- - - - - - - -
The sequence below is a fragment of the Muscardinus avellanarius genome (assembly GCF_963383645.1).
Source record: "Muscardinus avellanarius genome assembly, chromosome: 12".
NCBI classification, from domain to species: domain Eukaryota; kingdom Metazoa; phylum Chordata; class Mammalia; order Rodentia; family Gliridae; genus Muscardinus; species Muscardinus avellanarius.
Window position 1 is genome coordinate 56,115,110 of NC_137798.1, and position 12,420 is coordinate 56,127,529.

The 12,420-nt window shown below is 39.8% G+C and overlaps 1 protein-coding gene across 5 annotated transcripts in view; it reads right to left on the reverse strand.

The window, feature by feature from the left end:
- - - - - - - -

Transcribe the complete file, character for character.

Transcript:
The sequence below is a fragment of the Muscardinus avellanarius genome (assembly GCF_963383645.1).
Source record: "Muscardinus avellanarius genome assembly, chromosome: 12".
NCBI classification, from domain to species: domain Eukaryota; kingdom Metazoa; phylum Chordata; class Mammalia; order Rodentia; family Gliridae; genus Muscardinus; species Muscardinus avellanarius.
Window position 1 is genome coordinate 56,115,110 of NC_137798.1, and position 12,420 is coordinate 56,127,529.

The 12,420-nt window shown below is 39.8% G+C and overlaps 1 protein-coding gene across 5 annotated transcripts in view; it reads right to left on the reverse strand.

The window, feature by feature from the left end: